“Jamie's actually had a big impact when he's come on this year, once the game has stretched and there is a lot more space and room for him to play in.

“It doesn't mean to say he can't complete 90 minutes like he did against Barnsley brilliantly, when he led the team. It's horses for courses - he was very unlucky to be left out at Watford. I left him out because of who we were playing.”



Trevor Howard (Norwich 2 Hull 0, Mar 15, 1972): City's promotion challenge was flagging after six games without a win but Howard, on as a substitute for David Cross, delivered a late goal to lift the tension for a Carrow Road crowd of more than 30,000. Ken Foggo added a second to make sure City returned to the top of Division Two. Howard had also scored City's first ever goal by a sub on Boxing Day 1968 - the winner at Hull - and six of his 19 goals for the club were as a sub.

t Chris Sutton (Norwich 3 Coventry 2, Nov 23, 1991): Sutton, 18, was making only his third Division One appearance when he replaced Darren Beckford with 11 minutes left and City trailing 2-1. Robert Fleck equalised with five minutes to go and Sutton scored a dramatic last-minute winner with the last touch as Rob Newman hammered the ball across the six-yard box.

t Mark Robins (Arsenal 2 Norwich 4, August 15, 1992): The first day of the first FA Premier League season and striker Robins made his debut, replacing Sutton with half an hour left and City trailing 2-0. He scored a spectacular diving header with only his third touch to reduce the arrears - and later wrapped up a stunning victory with the fourth goal, robbing Tony Adams and beating David Seaman with a perfect chip.

t Marc Libbra (Norwich 2 Manchester City 0, August 18, 2001): French striker Libbra had missed the opening Division One game of the season because of a family bereavement, but made an instant impact in City's first home match. He scored just seconds after replacing Iwan Roberts, lifting the ball over Steve Howey and volleying past goalkeeper Nicky Weaver to put his side 1-0 up. Paul McVeigh added a second two minutes from time.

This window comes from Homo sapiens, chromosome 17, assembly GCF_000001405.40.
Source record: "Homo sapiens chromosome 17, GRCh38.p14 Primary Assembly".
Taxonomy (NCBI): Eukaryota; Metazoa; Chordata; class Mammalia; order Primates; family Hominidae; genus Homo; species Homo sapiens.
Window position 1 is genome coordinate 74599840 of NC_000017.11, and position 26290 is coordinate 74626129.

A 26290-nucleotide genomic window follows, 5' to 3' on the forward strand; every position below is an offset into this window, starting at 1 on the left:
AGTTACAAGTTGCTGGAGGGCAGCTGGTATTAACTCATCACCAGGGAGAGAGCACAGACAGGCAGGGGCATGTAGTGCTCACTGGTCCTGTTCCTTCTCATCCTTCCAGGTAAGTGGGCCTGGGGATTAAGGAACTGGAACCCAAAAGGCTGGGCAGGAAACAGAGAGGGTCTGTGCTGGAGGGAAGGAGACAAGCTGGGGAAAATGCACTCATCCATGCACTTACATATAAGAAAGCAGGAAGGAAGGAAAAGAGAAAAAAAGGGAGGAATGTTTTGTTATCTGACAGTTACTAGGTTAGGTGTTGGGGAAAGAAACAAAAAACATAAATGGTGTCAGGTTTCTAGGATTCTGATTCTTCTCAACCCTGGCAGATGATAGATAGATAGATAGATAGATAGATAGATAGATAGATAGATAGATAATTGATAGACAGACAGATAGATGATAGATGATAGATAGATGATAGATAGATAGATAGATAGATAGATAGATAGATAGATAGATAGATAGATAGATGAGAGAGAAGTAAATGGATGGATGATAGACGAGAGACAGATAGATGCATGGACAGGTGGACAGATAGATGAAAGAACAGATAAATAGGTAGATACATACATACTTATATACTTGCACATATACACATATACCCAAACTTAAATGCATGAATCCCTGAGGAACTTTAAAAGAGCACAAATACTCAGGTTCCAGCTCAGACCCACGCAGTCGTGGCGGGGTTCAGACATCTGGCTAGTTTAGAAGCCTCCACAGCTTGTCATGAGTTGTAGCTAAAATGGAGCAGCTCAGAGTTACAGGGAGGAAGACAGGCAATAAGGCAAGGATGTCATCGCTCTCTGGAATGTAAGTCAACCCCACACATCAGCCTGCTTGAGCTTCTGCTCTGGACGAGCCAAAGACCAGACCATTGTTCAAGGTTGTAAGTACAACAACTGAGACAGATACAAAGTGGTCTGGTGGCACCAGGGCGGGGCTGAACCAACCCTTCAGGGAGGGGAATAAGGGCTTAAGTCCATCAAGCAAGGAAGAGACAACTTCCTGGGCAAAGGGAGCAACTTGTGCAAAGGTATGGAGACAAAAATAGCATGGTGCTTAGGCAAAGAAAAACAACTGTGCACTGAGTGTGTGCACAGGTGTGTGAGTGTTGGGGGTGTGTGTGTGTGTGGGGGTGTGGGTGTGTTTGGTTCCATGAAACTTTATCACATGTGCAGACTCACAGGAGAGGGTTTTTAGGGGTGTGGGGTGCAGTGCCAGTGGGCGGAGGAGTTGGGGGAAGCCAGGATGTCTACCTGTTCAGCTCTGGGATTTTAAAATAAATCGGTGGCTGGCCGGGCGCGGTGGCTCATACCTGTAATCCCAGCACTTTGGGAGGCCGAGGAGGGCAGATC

t Iwan Roberts (Birmingham 1 Norwich 1, May 12, 2002): It could have been the most lucrative goal in City's history, but they ended up losing the play-off final at the Millennium Stadium on penalties. Roberts, replacing David Nielsen seven minutes from the end of normal time, scored two minutes into extra time when he headed home a cross from another substitute, Alex Notman. He admitted afterwards he thought it may have been the winner. Alas, the Golden Goal rule didn't apply.

t Phil Mulryne (Reading 0, Norwich 1): Mulryne had been on the field just four minutes when, with the assistance of referee Neale Barry, he fired the only goal of this televised Easter Monday game to nudge City closer to the Nationwide League Division One title. Dean Gordon's clearance bounced off Barry's back as the official tried to duck under the ball and it dropped perfectly for midfielder Mulryne to sweep a perfect half-volley past 'keeper Jamie Ashdown.